The rise of Grandmaster Kenny Solomon
Chess South Africa handed over Protea colours to Kenny Solomon, South Africa’s very first chess Grandmaster, at a gala event on 23 February 2015 in Cape Town. This is a significant achievement. Grandmaster is the highest title a chess player can attain, and Solomon is one of only 1 300 active Grandmasters in the world.
Twenty-two years ago, Solomon dreamed of becoming a chess Grandmaster. Inspired by his elder brother Maxwell’s qualification for the Chess Olympiad in Manila in 1992, he borrowed a chess book and was soon taken under his brother’s tutelage. Within two years, Solomon was the South African under-16 champion.
Solomon won the African Individual Chess Championship in Namibia in December 2014 and became a Grandmaster, building on his previous excellent performances.
Solomon’s success has motivated many youngsters to play, especially those from his hometown Mitchell’s Plain, associated by many people with poverty, drugs and gangsterism. Although he currently lives in Italy and competes on the European circuit, Solomon often comes home to give back to the community and to share his knowledge.
“I would like to help to develop the chess scene in South Africa in some way, perhaps by becoming involved in a training centre,” said Solomon. “There are many chess players in South Africa and the country has its own chess culture. However, most tournaments are not FIDE-rated. In junior tournaments, the emphasis is mainly on qualification for international junior events. South Africa needs more FIDE-rated events.”
Solomon spoke highly of his sponsor Andre Baard. Baard was the head of South African Bunkering and Trading (SABT) in 2009 when the company first gave him the support he needed to become a top player. “Thank you for sticking with me and sharing my vision. Your belief and support, through good and bad times, was a very important factor in my journey to the Grandmaster title.”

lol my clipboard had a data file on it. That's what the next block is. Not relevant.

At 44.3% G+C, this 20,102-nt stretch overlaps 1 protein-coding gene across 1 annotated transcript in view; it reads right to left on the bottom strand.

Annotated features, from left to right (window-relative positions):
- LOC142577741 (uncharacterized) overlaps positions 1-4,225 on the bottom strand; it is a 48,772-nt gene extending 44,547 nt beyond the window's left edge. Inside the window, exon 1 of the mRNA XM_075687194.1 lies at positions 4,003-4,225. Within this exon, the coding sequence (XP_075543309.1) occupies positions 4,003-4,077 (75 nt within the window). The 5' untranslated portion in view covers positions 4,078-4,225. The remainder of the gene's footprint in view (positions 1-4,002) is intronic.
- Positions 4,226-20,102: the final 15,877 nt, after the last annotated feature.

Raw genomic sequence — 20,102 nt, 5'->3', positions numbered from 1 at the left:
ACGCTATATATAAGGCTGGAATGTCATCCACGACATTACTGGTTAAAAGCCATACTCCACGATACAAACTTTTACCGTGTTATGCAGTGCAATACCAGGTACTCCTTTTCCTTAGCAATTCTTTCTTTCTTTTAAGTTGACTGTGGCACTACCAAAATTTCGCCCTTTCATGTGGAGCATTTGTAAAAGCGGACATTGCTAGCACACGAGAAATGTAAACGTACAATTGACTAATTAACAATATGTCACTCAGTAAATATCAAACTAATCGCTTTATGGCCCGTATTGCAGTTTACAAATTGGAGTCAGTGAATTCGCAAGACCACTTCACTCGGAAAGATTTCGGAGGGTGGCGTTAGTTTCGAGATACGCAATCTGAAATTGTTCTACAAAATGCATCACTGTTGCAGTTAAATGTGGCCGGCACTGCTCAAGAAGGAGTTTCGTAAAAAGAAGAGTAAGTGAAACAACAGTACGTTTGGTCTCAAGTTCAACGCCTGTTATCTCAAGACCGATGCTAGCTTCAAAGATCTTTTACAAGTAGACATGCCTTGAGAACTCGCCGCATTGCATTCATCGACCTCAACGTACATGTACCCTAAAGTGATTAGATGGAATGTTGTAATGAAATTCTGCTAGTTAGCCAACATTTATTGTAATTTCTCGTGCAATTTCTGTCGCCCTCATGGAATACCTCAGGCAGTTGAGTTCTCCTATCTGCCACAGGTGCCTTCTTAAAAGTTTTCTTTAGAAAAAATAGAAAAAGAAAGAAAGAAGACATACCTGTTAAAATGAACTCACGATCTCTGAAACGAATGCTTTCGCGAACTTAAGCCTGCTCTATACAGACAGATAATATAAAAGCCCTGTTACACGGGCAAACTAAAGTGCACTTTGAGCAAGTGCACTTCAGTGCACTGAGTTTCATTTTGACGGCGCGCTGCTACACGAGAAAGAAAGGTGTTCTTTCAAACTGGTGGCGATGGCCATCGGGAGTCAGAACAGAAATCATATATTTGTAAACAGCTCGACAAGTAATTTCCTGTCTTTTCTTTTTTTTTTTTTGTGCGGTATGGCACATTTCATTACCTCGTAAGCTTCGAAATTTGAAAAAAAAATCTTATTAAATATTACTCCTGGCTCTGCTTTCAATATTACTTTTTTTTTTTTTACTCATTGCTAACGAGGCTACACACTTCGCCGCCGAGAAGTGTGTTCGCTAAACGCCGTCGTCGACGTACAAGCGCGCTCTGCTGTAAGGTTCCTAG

”Kenny is an inspiration to all in South Africa and we believe that this title will make players in South Africa and Africa, realize that it is possible to dream,” said Advocate Lyndon Bouah, Chief Director of Sport.
“Chess plays an important role in our children’s lives as we prepare our next generation for the future,” said acting Minister of Cultural Affairs and Sport, Minister Anton Bredell. “I think you (Solomon) will bring a lot of hope to our youth. Thank you for your contribution and congratulations on your prestigious award.”
Inspirational stories such as these show what is possible. The Western Cape Department of Cultural Affairs and Sport (DCAS) continues its quest to unearth hidden talent and to celebrate the victories of our sports stars so that we can achieve our goals better together.
Grandmaster Kenny Solomon, we salute you!